3Accra. May 31, GNA – The Vision for Alternative Development (VALD) and the Institute of Leadership and Development (INSLA) have called on the government to prioritise feeding of the citizenry over the production of tobacco. This was in statement jointly issued by the civil society organisations and copied to the Ghana News Agency as they join the globe to commemorate the 2023 World No Tobacco Day, which falls today, May 31, on the theme: ‘We need Food not Tobacco.’ Mr Issah Ali, the Executive Director of VALD said according to Tobacco Tactics of the University of Bath in 2014 stated that 2,545 metric tons of tobacco were produced in Ghana, covering 0.04 per cent of agricultural land. He said the 2023 global campaign was aimed at raising awareness about alternative crop production and marketing opportunities for tobacco farmers and to encourage them to grow sustainable, nutritious crops. He stated that the campaign was to call on governments and policymakers to step up legislation, develop suitable policies and strategies, that would provide favourable market conditions for tobacco farmers to shift to growing food crops that would provide them and their families with better life. ‘It also seeks to expose the tobacco industry’s efforts to interfere with attempts to substitute tobacco growing with sustainable crops, thereby contributing to the global food crisis. Tobacco use continues to be the leading global cause of preventable deaths. ‘Its influence extends into all corners of the globe, threatening lives and livelihoods and endangering the health and prosperity of developed and developing nations alike,’ Mr Ali stated. He added that tobacco consumption has contributed to climate change which has affected the environment, through deforestation and population, thereby hindering the attainment of the Sustainable Development Goals (SDGs). The Executive Director stated that Article 17 of the Framework Convention on Tobacco Control dictates that parties shall, in cooperation with others and with competent international and regional intergovernmental organisations, promote, as appropriate, economically viable alternatives for tobacco workers, growers and individual sellers. ‘It is therefore recommended that nations venture into economically sustainable alternatives to tobacco growing (alternative livelihoods). Tobacco, which is perceived as being economically viable, has led to farmers shifting from the growing of agro-products to the growing of tobacco which will lead to a reduction in the number of cash-crops produced,’ he stated. Mr Benjamin Anabila, the Director of INSLA stated that worldwide, there are over 1.3 billion people who use tobacco; the majority of whom live in resource-constrained countries. ‘Each year, tobacco claims the lives of more than eight million people, including 1.2 million lives lost from exposure to second-hand smoke. Unless urgent action is taken to reverse this global epidemic, tobacco will kill as many as one billion people this century, making it one of the greatest sources of preventable deaths and diseases. He said COVID-19 pandemic has also brought the dangers of tobacco further to the fore, leading millions of people worldwide to want to quit. Mr Anabila stated that the growing food crisis is driven by conflicts and wars, climatic shocks, and the economic and social impacts of the COVID-19 pandemic, adding that structural causes like the choice of crop also have an impact, and a look into tobacco growing reveals how it contributes to increase food insecurity. ‘Across the globe around 3.5 million hectares of land are converted for tobacco growing each year. Growing tobacco also contributes to deforestation of 200,000 hectares a year. Land used for growing tobacco then develops a lower capacity for growing other crops, such as food, since tobacco depletes soil fertility,’ he said.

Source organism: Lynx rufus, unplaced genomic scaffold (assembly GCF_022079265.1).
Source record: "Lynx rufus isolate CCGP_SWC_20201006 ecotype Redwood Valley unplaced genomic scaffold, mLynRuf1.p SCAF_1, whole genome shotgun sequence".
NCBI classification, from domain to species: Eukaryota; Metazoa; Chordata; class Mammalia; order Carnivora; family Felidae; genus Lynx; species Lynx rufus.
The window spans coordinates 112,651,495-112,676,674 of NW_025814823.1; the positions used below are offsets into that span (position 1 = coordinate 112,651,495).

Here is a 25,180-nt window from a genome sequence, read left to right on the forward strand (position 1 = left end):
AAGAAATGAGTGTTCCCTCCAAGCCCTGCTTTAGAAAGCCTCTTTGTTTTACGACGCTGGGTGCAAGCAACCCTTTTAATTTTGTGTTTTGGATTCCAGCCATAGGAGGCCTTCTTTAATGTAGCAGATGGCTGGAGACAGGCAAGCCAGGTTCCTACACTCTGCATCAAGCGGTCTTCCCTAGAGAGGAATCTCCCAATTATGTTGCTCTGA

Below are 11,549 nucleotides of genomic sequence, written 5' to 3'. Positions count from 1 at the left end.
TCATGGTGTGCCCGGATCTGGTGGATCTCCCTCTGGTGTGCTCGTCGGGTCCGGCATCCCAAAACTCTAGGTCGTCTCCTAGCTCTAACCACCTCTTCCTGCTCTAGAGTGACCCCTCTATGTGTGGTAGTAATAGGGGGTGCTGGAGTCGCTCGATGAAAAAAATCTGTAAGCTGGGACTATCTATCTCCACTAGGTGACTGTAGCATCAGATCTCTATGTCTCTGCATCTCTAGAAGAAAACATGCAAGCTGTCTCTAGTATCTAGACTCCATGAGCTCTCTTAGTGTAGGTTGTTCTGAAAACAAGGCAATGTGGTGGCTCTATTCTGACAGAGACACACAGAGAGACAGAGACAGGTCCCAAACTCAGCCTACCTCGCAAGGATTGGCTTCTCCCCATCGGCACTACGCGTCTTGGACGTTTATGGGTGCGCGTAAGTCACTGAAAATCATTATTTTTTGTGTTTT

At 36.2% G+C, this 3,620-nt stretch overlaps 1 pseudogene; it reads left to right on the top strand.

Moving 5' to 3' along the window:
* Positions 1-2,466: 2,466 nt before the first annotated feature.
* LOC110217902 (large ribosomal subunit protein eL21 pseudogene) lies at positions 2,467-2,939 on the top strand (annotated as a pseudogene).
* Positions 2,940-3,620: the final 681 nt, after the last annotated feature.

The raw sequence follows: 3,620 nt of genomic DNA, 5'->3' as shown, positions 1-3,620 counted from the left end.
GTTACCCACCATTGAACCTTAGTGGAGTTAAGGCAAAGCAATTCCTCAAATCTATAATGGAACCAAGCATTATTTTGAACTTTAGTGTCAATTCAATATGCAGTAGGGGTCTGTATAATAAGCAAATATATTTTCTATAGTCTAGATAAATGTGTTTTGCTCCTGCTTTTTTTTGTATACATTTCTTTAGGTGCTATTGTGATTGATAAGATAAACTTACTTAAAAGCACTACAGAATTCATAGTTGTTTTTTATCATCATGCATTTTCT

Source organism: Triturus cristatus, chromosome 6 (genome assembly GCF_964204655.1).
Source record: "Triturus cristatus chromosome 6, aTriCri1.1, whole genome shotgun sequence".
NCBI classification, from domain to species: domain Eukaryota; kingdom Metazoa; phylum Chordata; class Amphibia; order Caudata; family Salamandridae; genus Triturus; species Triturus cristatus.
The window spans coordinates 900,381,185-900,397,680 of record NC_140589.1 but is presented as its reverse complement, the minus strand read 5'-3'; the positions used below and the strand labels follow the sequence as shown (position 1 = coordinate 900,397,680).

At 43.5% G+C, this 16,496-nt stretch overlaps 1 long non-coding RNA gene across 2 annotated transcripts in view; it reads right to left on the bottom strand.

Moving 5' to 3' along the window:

Source: Ghana News Agency